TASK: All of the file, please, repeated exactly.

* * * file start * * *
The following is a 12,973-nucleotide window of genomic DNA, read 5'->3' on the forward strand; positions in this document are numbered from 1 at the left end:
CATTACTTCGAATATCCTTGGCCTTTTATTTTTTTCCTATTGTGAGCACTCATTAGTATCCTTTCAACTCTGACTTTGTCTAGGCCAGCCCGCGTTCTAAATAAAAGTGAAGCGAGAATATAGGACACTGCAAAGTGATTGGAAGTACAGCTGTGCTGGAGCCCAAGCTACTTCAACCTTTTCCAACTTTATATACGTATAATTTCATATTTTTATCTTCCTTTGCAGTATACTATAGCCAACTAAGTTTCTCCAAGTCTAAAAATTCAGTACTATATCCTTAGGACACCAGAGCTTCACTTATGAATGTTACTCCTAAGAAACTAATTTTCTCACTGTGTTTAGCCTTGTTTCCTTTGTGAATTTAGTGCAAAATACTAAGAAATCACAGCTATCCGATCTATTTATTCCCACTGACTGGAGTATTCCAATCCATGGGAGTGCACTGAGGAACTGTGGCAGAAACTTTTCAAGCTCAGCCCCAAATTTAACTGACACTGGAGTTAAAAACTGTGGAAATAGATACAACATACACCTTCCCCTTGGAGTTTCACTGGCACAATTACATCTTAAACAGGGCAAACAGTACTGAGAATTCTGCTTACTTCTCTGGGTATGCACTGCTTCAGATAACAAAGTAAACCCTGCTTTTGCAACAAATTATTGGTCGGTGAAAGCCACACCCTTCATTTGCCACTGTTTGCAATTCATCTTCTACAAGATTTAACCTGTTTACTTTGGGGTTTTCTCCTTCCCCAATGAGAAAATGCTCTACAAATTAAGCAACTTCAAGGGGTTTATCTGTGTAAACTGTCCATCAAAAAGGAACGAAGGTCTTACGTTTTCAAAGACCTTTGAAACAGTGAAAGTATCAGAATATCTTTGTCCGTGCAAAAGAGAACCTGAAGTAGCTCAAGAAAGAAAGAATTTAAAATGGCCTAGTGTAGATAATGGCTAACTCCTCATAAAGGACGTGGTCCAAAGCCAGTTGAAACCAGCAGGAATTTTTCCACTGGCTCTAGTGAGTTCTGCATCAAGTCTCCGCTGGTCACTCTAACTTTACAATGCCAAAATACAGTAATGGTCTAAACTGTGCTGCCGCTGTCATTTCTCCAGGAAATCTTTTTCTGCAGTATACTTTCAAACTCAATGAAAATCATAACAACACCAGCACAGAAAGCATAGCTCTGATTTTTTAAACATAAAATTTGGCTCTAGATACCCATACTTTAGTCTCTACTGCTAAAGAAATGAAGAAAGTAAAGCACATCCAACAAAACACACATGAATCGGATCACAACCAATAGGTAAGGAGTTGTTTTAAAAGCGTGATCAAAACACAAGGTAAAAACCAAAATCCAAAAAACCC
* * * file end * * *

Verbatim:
The following is a 12,973-nucleotide window of genomic DNA, read 5'->3' on the forward strand; positions in this document are numbered from 1 at the left end:
CATTACTTCGAATATCCTTGGCCTTTTATTTTTTTCCTATTGTGAGCACTCATTAGTATCCTTTCAACTCTGACTTTGTCTAGGCCAGCCCGCGTTCTAAATAAAAGTGAAGCGAGAATATAGGACACTGCAAAGTGATTGGAAGTACAGCTGTGCTGGAGCCCAAGCTACTTCAACCTTTTCCAACTTTATATACGTATAATTTCATATTTTTATCTTCCTTTGCAGTATACTATAGCCAACTAAGTTTCTCCAAGTCTAAAAATTCAGTACTATATCCTTAGGACACCAGAGCTTCACTTATGAATGTTACTCCTAAGAAACTAATTTTCTCACTGTGTTTAGCCTTGTTTCCTTTGTGAATTTAGTGCAAAATACTAAGAAATCACAGCTATCCGATCTATTTATTCCCACTGACTGGAGTATTCCAATCCATGGGAGTGCACTGAGGAACTGTGGCAGAAACTTTTCAAGCTCAGCCCCAAATTTAACTGACACTGGAGTTAAAAACTGTGGAAATAGATACAACATACACCTTCCCCTTGGAGTTTCACTGGCACAATTACATCTTAAACAGGGCAAACAGTACTGAGAATTCTGCTTACTTCTCTGGGTATGCACTGCTTCAGATAACAAAGTAAACCCTGCTTTTGCAACAAATTATTGGTCGGTGAAAGCCACACCCTTCATTTGCCACTGTTTGCAATTCATCTTCTACAAGATTTAACCTGTTTACTTTGGGGTTTTCTCCTTCCCCAATGAGAAAATGCTCTACAAATTAAGCAACTTCAAGGGGTTTATCTGTGTAAACTGTCCATCAAAAAGGAACGAAGGTCTTACGTTTTCAAAGACCTTTGAAACAGTGAAAGTATCAGAATATCTTTGTCCGTGCAAAAGAGAACCTGAAGTAGCTCAAGAAAGAAAGAATTTAAAATGGCCTAGTGTAGATAATGGCTAACTCCTCATAAAGGACGTGGTCCAAAGCCAGTTGAAACCAGCAGGAATTTTTCCACTGGCTCTAGTGAGTTCTGCATCAAGTCTCCGCTGGTCACTCTAACTTTACAATGCCAAAATACAGTAATGGTCTAAACTGTGCTGCCGCTGTCATTTCTCCAGGAAATCTTTTTCTGCAGTATACTTTCAAACTCAATGAAAATCATAACAACACCAGCACAGAAAGCATAGCTCTGATTTTTTAAACATAAAATTTGGCTCTAGATACCCATACTTTAGTCTCTACTGCTAAAGAAATGAAGAAAGTAAAGCACATCCAACAAAACACACATGAATCGGATCACAACCAATAGGTAAGGAGTTGTTTTAAAAGCGTGATCAAAACACAAGGTAAAAACCAAAATCCAAAAAACCC